> dances before him also; and probably before me also; but my equipment is not
> fine-tuned as NRK's. Panin's equipment was probably very highly fine-tuned;
> otherwise not only these 12 sounds but the brilliant ashtaadhyaayi would
> also not have found ?form'.
>
> Like what NRK?s story describes as a dance of Shiva, there is a story about
> the scientist Kekule who discovered the closed ring compounds in organic
> chemistry. Toeing the line of open chain compounds, Kekule was not able to
> answer his own questions. He thought and thought and thought, and when he
> fell asleep he dreamt of a snake catching his own tail! And that is how he
> discovered Benzene as the ring compound, and then rationalized the alternate
> double bonds of the tetravalent carbon in Benzene?s molecular formula C6H6.
> It would seem, Lord Shiva,came in Kekule?s dream also! And yes, I believe,
> Lord Shiva will always come to anyone in the world if his intellect is fully
> immersed in his enquiry.
>
> Towards the same thinking, the following is just one of the selected
> extracts of copy-paste transfers from pages of (Indian) REPORT OF THE
> SANSKRIT COMMISSION 1956-57, which says that Professor Renou, concluding his
> recent review of Indian Studies, says:
> Quote:
> ? the rigour of the scientific method is something to which the average
> Pandit does not submit himself easily or with enthusiasm. This leads to a
> ?dilution of the standard', and when persisted in, brings into being a body
> of pseudo- scientific workers and scholars.
> Unquote
> Care needs to be taken for not reducing PANINI?s genius as a grammarian and
> perhaps the world?s first (known) phonetician.
>
> Submitted in all humility?Shreyas
>
>
>
>
-------------- next part --------------
An HTML attachment was scrubbed...
URL: 
http://mailman.cs.utah.edu/pipermail/sanskrit/attachments/20090824/12a825bf/attachment-0001.html
 

------------------------------

Message: 2
Date: Tue, 25 Aug 2009 11:59:22 +0530
From: Siva rama krishna T <srkturlap...@gmail.com>
Subject: [Sanskrit] I want to know about us.
To: sanskrit@cs.utah.edu
Message-ID:
        <7c37b9f10908242329o582c12e2je4b1169235135...@mail.gmail.com>
Content-Type: text/plain; charset=ISO-8859-1

what we are doing here ? which are being sent mails are very good. Thanq


------------------------------

Message: 3
Date: Tue, 25 Aug 2009 07:22:58 -0700 (PDT)
From: Jay Vaidya <deejayvai...@yahoo.com>
Subject: Re: [Sanskrit] sanskrit Digest, Vol 52, Issue 6
To: sanskrit@cs.utah.edu
Message-ID: <548146.55779...@web37902.mail.mud.yahoo.com>
Content-Type: text/plain; charset="iso-8859-1"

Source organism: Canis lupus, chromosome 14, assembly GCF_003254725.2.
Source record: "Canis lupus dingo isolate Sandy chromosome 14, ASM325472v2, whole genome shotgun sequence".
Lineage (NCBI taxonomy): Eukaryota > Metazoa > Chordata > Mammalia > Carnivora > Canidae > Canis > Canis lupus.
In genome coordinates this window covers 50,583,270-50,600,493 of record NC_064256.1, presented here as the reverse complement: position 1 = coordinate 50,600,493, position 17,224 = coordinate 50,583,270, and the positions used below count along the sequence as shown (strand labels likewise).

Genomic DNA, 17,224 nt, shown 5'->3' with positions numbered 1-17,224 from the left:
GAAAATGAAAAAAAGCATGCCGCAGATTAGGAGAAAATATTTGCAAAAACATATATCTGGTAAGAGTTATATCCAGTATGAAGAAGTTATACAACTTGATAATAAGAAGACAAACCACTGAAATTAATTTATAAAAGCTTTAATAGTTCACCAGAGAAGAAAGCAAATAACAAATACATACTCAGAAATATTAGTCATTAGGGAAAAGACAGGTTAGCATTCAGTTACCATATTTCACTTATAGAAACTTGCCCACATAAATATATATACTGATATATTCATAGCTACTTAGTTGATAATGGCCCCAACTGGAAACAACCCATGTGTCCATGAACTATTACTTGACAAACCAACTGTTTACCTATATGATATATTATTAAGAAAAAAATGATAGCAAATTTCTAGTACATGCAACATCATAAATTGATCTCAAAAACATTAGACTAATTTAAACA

I agree with the sentiment and research-related thought regarding folklore 
expressed by Vidya R, below, and those that wrote before, Vimala Sharma, and 
Shreyas Munshi. 

Also the quoted shloka seems quite non-Rgvedic. This is a epic-style anuShTubh 
meter. (Is there any ancient commentary on the Rgveda written in this meter?)

Dhananjay

--- On Mon, 8/24/09, sanskrit-requ...@cs.utah.edu 
<sanskrit-requ...@cs.utah.edu> wrote:

2.? Folklore is neither to be trivialized, nor to be glorified.? True 
scientists should observe, and retain in the back-burner any unanswered 
phenomenon associated with what is being studied.? Intuition itself is not a 
(fully explained) science, even though scientists resort to it, consciously, 
or, subconsciously.? 

...

By condemning folklore / religious works and getting defensive over it, we are 
handicapping ourselves from true understanding.? We have to learn to be 
tolerant and respectful of the traditional knowledge holders - they carry the 
puzzles into future generations for scientists to decipher.

Was Professor Renou's study based on feedback received from 'pundits' who were 
so-called because of their knowledge of English and ability to communicate, or, 
because of their true understanding of the Sanskrit works.? I suspect it is the 
former.

(
yojanAnAM sahasram dve dve shate dve cha yojane |
ekena nimiShArdhena kramamANa namo&stu te ||
This is either from the Rig Veda, or, a commentary on the Rig Veda, supposedly 
providing the means to calculate the speed of light to a good 
approximation.???- Reference - Pride of India, Samskrita Bharati Publication.? 
It is because we don't acknowledge the science behind religious works, we are 
where we are.

)




      
-------------- next part --------------
An HTML attachment was scrubbed...
URL: 
http://mailman.cs.utah.edu/pipermail/sanskrit/attachments/20090825/4aadc4ea/attachment-0001.html
 

------------------------------

Message: 4
Date: 25 Aug 2009 07:23:18 -0000
From: "Shreyas P. Munshi" <shreyasmun...@rediffmail.com>
Subject: Re: [Sanskrit] Panini Story
To: <imarch...@yahoo.com>
Cc: sanskrit@cs.utah.edu
Message-ID:
        
<1251144449.s.20848.21081.f5mail-236-229.rediffmail.com.1251184998.60...@webmail.rediffmail.com>
        
Content-Type: text/plain; charset="iso-8859-1"

Vidya's brilliant response is admirable. I must admit that Vidya has been able 
to bring out the essence of what I meant to say more penetratingly when 
compared to my 'primary school level' writing because, obviously, her 
body-mind-intellect equipment is more evolved. Certain misgivings from my 
writing, however,must be cleared by responding to Vidyas statements:

1. "condemning folklore / religious works"; no, we should never do that;but we 
should and must ack that we dont understand or explain the hidden significance, 
if there is some, in those 'works', like the sutra that perhaps attempts to 
calculate the speed of light not easily understood.
2. "By condemning folklore / religious works and getting defensive over it, we